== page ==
2009: WSLF published a Sourcebook, Burdens of Proof: Iran, the United States, and Nuclear Weapons: a Global View.
2009: WSLF, together with the Liberty Tree Foundation, Mayors for Peace, Physicians for Social Responsibility, Lawyers Committee on Nuclear Policy, and other peace and environmental groups organized the Future Cities 2009 conference in Madison, Wisconsin, exploring paths to a post-carbon, post-nuclear, greener world.
2009: WSLF addressed the 62nd United Nations Department of Public Information/NGO conference, "For Peace and Development: Disarm Now," in Mexico City.
2009: WSLF Executive Director, Jacqueline Cabasso was the recipient of the Agape Foundation's Enduring Visionary Peace Prize.
2010: WSLF was a core organizer, with other organizations from the U.S. and around the world, of the "International Conference for a Nuclear-Free, Peaceful, Just and Sustainable World" at Riverside Church in New York City, followed by a rally and march from Times Square to UN Plaza that drew 15,000 participants.
2010: WSLF contributed several chapters to Beyond Arms Control: Challenges and Choices for Nuclear Disarmament, published by the Reaching Critical Will project of the Women's International League for Peace and Freedom.
2010: WSLF provided information on U.S. nuclear weapons programs and modernization efforts at a hearing in Brasilia on "Challenges to Peace and National Sovereignty – The NPT Review," convened by several Brazilian public and private organizations, including Brazil's Senate Committee on Foreign Relations and National Defense and the University of Brasilia.
2011-present: WSLF, together with other organizations across the country founded the New Priorities Network, to focus attention on the need to cut runaway military spending and redirect public spending to serve human needs. WSLF serves on the national and Bay Area Coordinating Committees for the Network.
2011-2012: WSLF works with Reaching Critical Will on a project designed to bring together perspectives across generations and across issue boundaries to better understand where disarmament fits in broader efforts to create a more fair, peaceful, and ecologically sustainable society, including meetings in New York and the Bay Area and panels at the Left Forum in New York.
2011-present: WSLF, in the wake of the Fukushima nuclear disaster, provides information about the nature of nuclear technologies and institutions through a number of gatherings and speaking events, and joins in the new Nuclear Free California network working to close the two nuclear power plants still operating in California, San Onofre and Diablo Canyon.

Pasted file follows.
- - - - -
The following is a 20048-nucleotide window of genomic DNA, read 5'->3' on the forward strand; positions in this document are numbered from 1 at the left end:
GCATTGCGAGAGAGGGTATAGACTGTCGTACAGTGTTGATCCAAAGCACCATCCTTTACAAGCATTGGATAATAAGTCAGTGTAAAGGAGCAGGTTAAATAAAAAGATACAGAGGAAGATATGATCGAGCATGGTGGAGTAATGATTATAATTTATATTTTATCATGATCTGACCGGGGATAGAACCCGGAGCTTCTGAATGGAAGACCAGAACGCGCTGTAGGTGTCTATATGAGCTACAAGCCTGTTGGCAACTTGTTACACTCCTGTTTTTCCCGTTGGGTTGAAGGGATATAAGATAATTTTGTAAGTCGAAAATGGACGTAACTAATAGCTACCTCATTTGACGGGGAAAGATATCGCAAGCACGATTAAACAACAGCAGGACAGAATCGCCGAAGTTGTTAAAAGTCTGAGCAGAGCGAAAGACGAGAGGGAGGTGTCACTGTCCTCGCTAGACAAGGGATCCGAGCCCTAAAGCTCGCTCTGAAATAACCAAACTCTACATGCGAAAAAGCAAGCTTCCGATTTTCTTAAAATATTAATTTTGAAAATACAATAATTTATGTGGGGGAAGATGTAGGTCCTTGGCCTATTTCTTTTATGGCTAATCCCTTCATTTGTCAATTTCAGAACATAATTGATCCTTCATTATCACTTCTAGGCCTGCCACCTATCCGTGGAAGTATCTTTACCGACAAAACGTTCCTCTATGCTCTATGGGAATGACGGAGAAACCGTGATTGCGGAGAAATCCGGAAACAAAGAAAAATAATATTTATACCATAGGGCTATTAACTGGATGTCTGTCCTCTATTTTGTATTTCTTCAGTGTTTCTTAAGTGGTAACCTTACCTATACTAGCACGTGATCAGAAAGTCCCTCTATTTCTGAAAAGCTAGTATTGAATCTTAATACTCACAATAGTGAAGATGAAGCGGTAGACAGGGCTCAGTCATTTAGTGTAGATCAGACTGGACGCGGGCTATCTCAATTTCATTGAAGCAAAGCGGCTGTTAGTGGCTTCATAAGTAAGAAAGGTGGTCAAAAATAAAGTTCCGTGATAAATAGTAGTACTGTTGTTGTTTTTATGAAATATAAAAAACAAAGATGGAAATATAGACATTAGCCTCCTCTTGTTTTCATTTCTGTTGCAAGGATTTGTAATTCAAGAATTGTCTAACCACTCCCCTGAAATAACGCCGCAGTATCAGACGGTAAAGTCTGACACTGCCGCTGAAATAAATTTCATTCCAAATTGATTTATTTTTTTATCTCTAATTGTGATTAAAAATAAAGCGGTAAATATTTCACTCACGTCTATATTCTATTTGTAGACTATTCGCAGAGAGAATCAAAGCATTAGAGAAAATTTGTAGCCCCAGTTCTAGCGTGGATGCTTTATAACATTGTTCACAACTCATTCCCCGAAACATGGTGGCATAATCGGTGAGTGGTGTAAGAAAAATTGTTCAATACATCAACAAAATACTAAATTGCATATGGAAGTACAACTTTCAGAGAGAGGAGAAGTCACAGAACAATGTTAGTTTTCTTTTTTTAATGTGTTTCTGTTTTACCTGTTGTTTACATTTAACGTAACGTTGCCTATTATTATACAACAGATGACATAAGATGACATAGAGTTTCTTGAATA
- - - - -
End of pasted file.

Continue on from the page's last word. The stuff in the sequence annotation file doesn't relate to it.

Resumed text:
2011 – present: WSLF joins the U.S. Working Group for Peace and Demilitarization in Asia and the Pacific, focusing on the effects of the U.S. "strategic pivot" to the Pacific and the rising dangers of military confrontations in the region.
2012: WSLF participated with Occupy San Francisco in the January Occupy Wall Street West day of occupation, drafting a flyer and providing a speaker in a demonstration in front of the Bechtel Corporation headquarters making connections between the financial crisis and a two-tier global economy in which nuclear weapons and nuclear power are profit centers allowing a select few to profit while everyone bears the risk.
2012: WSLF become the fiscal sponsor for the Abolition 2000 Global Network to Eliminate Nuclear Weapons.
2012: WSLF contributed chapters on U.S. nuclear weapons programs and on creating the political will necessary for disarmament progress to Assuring Destruction Forever: Nuclear weapon modernization around the world, published by the Reaching Critical Will and launched at an NGO event at the Nuclear Non-Proliferation Treaty Preparatory Committee Meeting in Vienna.
2012: WSLF served on the organizing committee for the Counter-Summit for Peace and Economic Justice held in Chicago, Illinois at the time of the NATO official meeting there.
WSLF's activities have evolved to encompass a broad range of research, advocacy and organizing. WSLF does extensive original research and analysis and produces in-depth issue briefs, as well as shorter fact sheets and guides. WSLF staff also write articles and chapters for books and other publications, and speak extensively at events in the Bay area, throughout the country and around the world. From WSLF's local work with the Peoples NonViolent Response Coalition, to our national work with United for Peace and Justice, to our international work with the Abolition 2000 Global Network to Eliminate Nuclear Weapons, WSLF has been instrumental in raising the visibility and importance of nuclear disarmament as a central issue in the struggle against U.S. empire and global military-industrial complexes.